Garden Diary - September 2014

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Sunday, 7 September 2014
Sheep, Fleece, and Fiber Show

It's the weekend of the 20th Annual Garden State Sheep Breeders Association Sheep and Fiber Show. Sheep, of course, many, many breeds of sheep, and other fiber animals such as angora goats, angora rabbits, even alpacas. Fleece. Yarn, in both natural colors and rainbow hues. Spinning wheels, spindles, stuff, and more stuff. Demonstrations of shearing and herding. Everything sheep-y.

Jacob's sheep with their spotted coats and impressive horns. If only two, they curl like this handsome ram JoAnna is petting. If four horns, the additional two are straight.

Sheep need to be prepared for the show ring. If it is a breed show, there's very little that's allowed to be done to the animal. If it's a handling class then the sheep can be tidyed up, not sheared but clipped for appearances.

Into the show ring. This is a class for junior handlers, probably 4-H members who were doing much the same thing at the big fair just last month. The handlers are experienced. And by now the sheep are too. It makes a difference if they stand calmly, legs positioned just so.

The sheep herding event, wherein a border collie directs the sheep across a filed, dog directed by the handler, is always great fun. Pam Davies of Out of the Dog House LLC is presenting four of her eight dogs, working three of her hair sheep. Why hair sheep? They shed, do not need to be shorn and so are popular with people who want sheep to give their dogs some herding time. All the while, between demonstrating this dog and that, Pam gives good, lucid explanations and descriptions: her childhood on a Welsh hill farm, the traditions of sheep herding, working dogs - all the while with a clear pleasure and knowledge of working dogs on sheep.

Pam's advice is to put a pup on sheep at four months, but only to see if he's keen. Train for "good citizenship" such as sit, stay, come - necessary for alldogs. Sheep herding would then begin at 9 or 10 months. From more mature to youngest her dogs are Jet ,then Dilys, Teilo, and 11 month old Celt. He's only been working sheep for a few months but is he eager! All the dogs are vociferously eager to herd sheep - when she's working a dog with whistle commands the ones in their crates in the SUV are yelping, "Let me out so I can herd too!"


A placid angora bunny, peacefully laying in a hat box. Is he being petted? No, he's being plucked. These rabbits have long, fine fur. Rather than shearing, they're plucked. Ouch! you say. Nope, they shed, and the loose hair can deftly be plucked. Blue-eyed bunny stares at me.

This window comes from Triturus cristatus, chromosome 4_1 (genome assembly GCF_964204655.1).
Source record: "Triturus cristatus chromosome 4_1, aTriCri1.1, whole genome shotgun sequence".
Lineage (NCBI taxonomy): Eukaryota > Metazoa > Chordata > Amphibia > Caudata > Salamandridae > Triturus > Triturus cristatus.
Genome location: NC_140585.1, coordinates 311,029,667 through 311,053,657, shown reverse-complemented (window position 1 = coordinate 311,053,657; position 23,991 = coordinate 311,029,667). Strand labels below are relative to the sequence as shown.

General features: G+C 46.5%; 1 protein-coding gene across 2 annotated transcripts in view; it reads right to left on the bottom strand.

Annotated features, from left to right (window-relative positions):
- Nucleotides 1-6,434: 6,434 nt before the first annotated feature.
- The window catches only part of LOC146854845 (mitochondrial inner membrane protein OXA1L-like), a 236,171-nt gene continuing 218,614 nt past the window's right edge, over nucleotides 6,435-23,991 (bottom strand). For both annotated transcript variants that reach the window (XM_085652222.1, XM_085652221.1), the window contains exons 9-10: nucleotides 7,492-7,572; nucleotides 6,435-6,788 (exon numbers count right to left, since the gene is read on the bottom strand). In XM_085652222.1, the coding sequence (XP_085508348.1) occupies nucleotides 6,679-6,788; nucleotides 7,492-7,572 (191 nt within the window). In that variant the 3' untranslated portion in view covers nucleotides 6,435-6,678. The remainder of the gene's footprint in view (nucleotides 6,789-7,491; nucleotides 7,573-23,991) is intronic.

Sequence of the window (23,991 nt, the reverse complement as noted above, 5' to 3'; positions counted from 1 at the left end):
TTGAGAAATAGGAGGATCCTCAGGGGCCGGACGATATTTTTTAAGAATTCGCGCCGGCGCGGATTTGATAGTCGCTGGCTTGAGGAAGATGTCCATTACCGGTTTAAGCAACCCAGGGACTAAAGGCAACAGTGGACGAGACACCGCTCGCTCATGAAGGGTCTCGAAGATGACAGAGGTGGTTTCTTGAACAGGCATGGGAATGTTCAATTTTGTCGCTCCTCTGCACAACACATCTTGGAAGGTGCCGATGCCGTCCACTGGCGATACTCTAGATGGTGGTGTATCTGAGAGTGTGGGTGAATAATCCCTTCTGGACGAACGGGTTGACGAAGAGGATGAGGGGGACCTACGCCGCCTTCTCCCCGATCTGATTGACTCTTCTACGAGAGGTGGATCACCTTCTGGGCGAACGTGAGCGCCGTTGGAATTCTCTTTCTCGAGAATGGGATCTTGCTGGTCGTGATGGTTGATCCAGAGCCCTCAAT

Gather a handful, twist a few fibers onto the yarn already started. Work the wheel, spinning the yarn, plucking more as needed. Experience makes it look oh so very simple.

Louise Walsh loves her rabbits. At one point she had thousands of 'em in her rabbitry in Taunton, Massachusets. She even developed the Giant Angora breed. Today she's showing off a few, demonstrating the plucking and spinning of the fine, soft fiber and answering questions. For more information about angora rabbits and her fiber art classes go to Evergreen Farm.

People knitting. People crocheting. Even people weaving.

There's an event called The Shepherd's Lead. It goes like this: You wear something knit / crocheted / woven from animal fiber. Extra points if you made it yourself but it could have been made by someone else. You need to lead an animal of the same kind (unless it is an angora rabbit, in which case you could carry it.) It needn't be your animal, you could borrow it. Extra points if it is the same animal from which your garment was made. Points for the animal's handling / behavior. And extra points if the animal is wearing something that accessorizes what you are wearing.

Last year the event was rather poorly entered, with only three in the adult class. So I figured I'd borrow an animal and wear something my mother knit for me. Wait for it . . .

photograph courtesy of JoAnna Contarino

First there is a class for junior handlers. Several entrants.
One was this adorable little shepherdess.

photograph courtesy of JoAnna Contarino

Ten entrants in the adult class. Stiff competition. Just look at this elegant model and the beautiful drape of her evening sweater. The felted handbag may not quite match but the model's style is impeccable. Like to see one of the New York City Fashion Week models come down the runway leading a sheep with the same aplomb!

photograph courtesy of JoAnna Contarino

A quiet moment in the show ring. Well behaved little sheep with a spiffy flower on his neck. His handler is wearing a beautifully crafted knitted cardigan, matching fingerless wristlets, and a perhaps not quite matching fedora knit of yarn from a Jacob's sheep. Best in class, deservedly so.

photograph courtesy of JoAnna Contarino

Here's me, leading Snowman, a huacaya alpaca. Back story goes like this: when my brother was in Peru some years ago he sent me alpaca yarn. My mother knit me this wonderful sweater-coat in natural shades of black, dark grey, light gray, and white. Woods Edge Wool Farm graciously leant me this alpaca. Snowman is wearing a soft, gray, woven scarf of alpaca yarn. He was a little nervous, so before the class we walked up and down the aisles of the barn, outside the barn, back indoors. Our turn came, and we paraded around the ring. While the judges conferred, Snowman and I would make little circles in place. He's such a good boy. We may not have won but in a way I think the two of us were best in show.

A good time was had by all. For more about sheep and the show look at last year's entries here.

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